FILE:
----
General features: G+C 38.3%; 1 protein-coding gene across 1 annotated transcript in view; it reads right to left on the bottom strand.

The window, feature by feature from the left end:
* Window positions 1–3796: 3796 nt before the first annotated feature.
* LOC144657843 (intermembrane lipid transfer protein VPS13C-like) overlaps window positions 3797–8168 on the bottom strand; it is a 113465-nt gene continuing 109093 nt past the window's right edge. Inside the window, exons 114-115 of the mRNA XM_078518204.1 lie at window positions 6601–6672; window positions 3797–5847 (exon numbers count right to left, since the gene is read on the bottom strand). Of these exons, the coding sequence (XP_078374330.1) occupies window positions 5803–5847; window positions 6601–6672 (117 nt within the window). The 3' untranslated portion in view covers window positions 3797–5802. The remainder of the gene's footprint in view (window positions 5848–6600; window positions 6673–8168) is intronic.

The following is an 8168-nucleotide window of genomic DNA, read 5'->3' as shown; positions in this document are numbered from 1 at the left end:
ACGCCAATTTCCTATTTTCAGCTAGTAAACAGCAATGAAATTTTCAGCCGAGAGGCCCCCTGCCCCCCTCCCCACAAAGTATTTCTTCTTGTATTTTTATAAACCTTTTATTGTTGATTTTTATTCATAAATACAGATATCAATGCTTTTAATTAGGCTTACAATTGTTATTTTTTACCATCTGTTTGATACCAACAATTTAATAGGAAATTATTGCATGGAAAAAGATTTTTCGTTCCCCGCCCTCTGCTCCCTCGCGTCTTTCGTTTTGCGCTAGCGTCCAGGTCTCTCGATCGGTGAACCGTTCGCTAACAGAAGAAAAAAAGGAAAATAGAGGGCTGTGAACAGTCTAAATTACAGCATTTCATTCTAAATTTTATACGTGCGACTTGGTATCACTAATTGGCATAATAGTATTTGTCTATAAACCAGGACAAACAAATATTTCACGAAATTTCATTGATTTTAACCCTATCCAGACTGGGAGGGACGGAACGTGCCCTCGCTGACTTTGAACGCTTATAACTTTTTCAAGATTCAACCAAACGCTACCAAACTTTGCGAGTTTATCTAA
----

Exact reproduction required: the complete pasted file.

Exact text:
General features: G+C 38.3%; 1 protein-coding gene across 1 annotated transcript in view; it reads right to left on the bottom strand.

The window, feature by feature from the left end:
* Window positions 1–3796: 3796 nt before the first annotated feature.
* LOC144657843 (intermembrane lipid transfer protein VPS13C-like) overlaps window positions 3797–8168 on the bottom strand; it is a 113465-nt gene continuing 109093 nt past the window's right edge. Inside the window, exons 114-115 of the mRNA XM_078518204.1 lie at window positions 6601–6672; window positions 3797–5847 (exon numbers count right to left, since the gene is read on the bottom strand). Of these exons, the coding sequence (XP_078374330.1) occupies window positions 5803–5847; window positions 6601–6672 (117 nt within the window). The 3' untranslated portion in view covers window positions 3797–5802. The remainder of the gene's footprint in view (window positions 5848–6600; window positions 6673–8168) is intronic.

The following is an 8168-nucleotide window of genomic DNA, read 5'->3' as shown; positions in this document are numbered from 1 at the left end:
ACGCCAATTTCCTATTTTCAGCTAGTAAACAGCAATGAAATTTTCAGCCGAGAGGCCCCCTGCCCCCCTCCCCACAAAGTATTTCTTCTTGTATTTTTATAAACCTTTTATTGTTGATTTTTATTCATAAATACAGATATCAATGCTTTTAATTAGGCTTACAATTGTTATTTTTTACCATCTGTTTGATACCAACAATTTAATAGGAAATTATTGCATGGAAAAAGATTTTTCGTTCCCCGCCCTCTGCTCCCTCGCGTCTTTCGTTTTGCGCTAGCGTCCAGGTCTCTCGATCGGTGAACCGTTCGCTAACAGAAGAAAAAAAGGAAAATAGAGGGCTGTGAACAGTCTAAATTACAGCATTTCATTCTAAATTTTATACGTGCGACTTGGTATCACTAATTGGCATAATAGTATTTGTCTATAAACCAGGACAAACAAATATTTCACGAAATTTCATTGATTTTAACCCTATCCAGACTGGGAGGGACGGAACGTGCCCTCGCTGACTTTGAACGCTTATAACTTTTTCAAGATTCAACCAAACGCTACCAAACTTTGCGAGTTTATCTAA